2. Fitzsimons: Measure to protect state’s natural resources is imperiled (Blair Calvert Fitzsimons – Houston Chronicle Outlook, 1/23/16)
    “The permanent protection of private rural lands through conservation easements is one of the most cost-effective strategies to conserve our natural resources for the benefit of future generations. But a proposal from the Lower Colorado River Authority, or LCRA, challenges the integrity of the conservation easement and undermines an effective tool for conserving the state’s critical natural resources. The LCRA has proposed to construct a large electrical transmission line across the largest piece of protected land – public or private – in Gillespie County, southwest of Austin. Owned by Mrs. Terese T. Hershey, one of Texas’ most renowned conservationists, the 1,500-acre Hershey Ranch is protected by a conservation easement that was supposed to conserve it in perpetuity. The Hill Country Land Trust, one of Texas’ 30 private, nonprofit land trusts, “holds” the conservation easement and is entrusted with ensuring that the land is protected forever.”
    www.houstonchronicle.com
  3. UH Students Design Energy Efficient, Affordable Homes (Jeannie Kever – UH News, 1/27/2016)
    “With plans to capture the power of Houston’s sun and reuse its abundant rainfall, a group of University of Houston students has completed the first phase of an ambitious project to rethink affordable housing and energy efficiency. Three interdisciplinary teams have been named winners of the Energy Efficiency Innovation Challenge, sponsored by Direct Energy and UH Energy. Ultimately, organizers plan to build the winning designs in Houston’s Third Ward, near the UH campus. Teams of students – about 30 undergraduate and graduate students participated, representing the UH colleges of architecture, engineering, technology, business, law and mathematics and natural sciences – were asked to design an 800-square-foot, two-bedroom house that could be built for $80,000 or less, with monthly utility bills under $25.”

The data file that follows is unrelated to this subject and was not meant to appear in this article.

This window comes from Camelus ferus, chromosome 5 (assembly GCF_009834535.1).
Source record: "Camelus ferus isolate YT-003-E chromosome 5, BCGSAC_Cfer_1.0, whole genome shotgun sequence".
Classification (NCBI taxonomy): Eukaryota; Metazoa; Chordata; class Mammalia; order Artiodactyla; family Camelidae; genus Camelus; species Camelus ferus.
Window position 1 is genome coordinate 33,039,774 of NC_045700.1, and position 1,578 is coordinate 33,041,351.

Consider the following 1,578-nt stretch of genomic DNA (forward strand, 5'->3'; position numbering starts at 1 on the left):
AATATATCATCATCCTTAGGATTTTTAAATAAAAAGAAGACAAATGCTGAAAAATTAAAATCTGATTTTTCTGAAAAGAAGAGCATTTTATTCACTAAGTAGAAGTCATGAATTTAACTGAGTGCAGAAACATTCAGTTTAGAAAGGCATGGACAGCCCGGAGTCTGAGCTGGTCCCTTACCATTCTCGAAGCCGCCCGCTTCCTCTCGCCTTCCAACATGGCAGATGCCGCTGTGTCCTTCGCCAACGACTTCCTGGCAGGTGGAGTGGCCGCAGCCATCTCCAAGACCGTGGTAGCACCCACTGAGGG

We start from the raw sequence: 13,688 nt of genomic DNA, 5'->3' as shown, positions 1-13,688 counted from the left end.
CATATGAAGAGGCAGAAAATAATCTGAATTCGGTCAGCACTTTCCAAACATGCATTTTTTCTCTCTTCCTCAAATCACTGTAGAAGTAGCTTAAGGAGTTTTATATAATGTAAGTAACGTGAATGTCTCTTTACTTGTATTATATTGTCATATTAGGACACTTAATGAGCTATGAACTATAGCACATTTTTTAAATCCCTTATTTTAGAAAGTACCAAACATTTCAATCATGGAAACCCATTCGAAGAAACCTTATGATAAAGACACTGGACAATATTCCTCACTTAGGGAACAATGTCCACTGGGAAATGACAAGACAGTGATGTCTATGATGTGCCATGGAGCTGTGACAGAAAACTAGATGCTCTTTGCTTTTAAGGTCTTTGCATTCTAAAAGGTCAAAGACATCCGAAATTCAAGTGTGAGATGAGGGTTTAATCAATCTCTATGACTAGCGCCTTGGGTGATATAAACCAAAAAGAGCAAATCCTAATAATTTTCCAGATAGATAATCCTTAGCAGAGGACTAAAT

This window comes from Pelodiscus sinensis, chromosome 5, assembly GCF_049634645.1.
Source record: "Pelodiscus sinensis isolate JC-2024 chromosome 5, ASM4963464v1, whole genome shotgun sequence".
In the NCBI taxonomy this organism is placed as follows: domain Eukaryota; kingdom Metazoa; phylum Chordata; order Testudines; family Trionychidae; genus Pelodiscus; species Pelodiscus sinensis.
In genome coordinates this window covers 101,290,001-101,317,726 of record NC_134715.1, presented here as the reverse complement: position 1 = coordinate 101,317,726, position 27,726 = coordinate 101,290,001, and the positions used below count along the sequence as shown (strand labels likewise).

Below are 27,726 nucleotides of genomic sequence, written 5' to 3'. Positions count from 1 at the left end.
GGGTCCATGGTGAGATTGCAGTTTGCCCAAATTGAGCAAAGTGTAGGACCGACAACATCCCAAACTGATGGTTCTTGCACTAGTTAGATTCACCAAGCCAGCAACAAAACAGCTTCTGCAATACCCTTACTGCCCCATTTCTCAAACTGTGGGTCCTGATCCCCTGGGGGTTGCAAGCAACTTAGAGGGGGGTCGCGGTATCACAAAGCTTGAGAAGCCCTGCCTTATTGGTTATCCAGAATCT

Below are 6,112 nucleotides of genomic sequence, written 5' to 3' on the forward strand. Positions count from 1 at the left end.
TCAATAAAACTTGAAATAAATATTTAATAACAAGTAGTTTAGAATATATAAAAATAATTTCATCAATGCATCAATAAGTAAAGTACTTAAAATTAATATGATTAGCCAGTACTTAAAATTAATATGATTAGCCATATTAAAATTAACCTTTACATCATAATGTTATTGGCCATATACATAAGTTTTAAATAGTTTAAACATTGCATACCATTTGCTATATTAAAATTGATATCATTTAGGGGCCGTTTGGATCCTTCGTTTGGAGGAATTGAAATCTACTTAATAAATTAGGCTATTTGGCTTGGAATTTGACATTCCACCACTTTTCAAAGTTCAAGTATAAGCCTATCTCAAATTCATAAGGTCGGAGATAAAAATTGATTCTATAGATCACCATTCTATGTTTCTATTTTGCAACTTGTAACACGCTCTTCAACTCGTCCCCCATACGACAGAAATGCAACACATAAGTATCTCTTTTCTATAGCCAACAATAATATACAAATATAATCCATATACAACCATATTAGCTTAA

www.uh.edu
  4. Texas 2040 game challenges Texans to learn about water issues and conserve (Eva Vigh – Texas Water Resources Institute, 1/27/2016)
    “The Colorado River Alliance, in partnership with the Texas Water Development Board, has created a free, interactive game called Texas 2040. The game helps Texans better understand the water challenges the state’s rivers will face in the next 25 years, said Brent Lyles, the alliance’s executive director. This game builds understanding in a fun way, and we hope people who play it will start thinking about their own water use,’ he said. Originally launched as part of the Texas Colorado River Rolling Exhibit, the environmental sustainability game came online in October 2015. The game is designed to show citizens the impacts of drought and population growth on Texas rivers. It presents players with real-life options to help balance both the limited water source and the needs of water users. At each turn, players must choose a solution that best meets their budget and conservation goals. Potential options include installing pipe sensors to detect leaks, building artificial aquifers or reservoirs, using recycled water, developing desalination treatment facilities and establishing limits on lawn irrigation.”
    http://twri.tamu.edu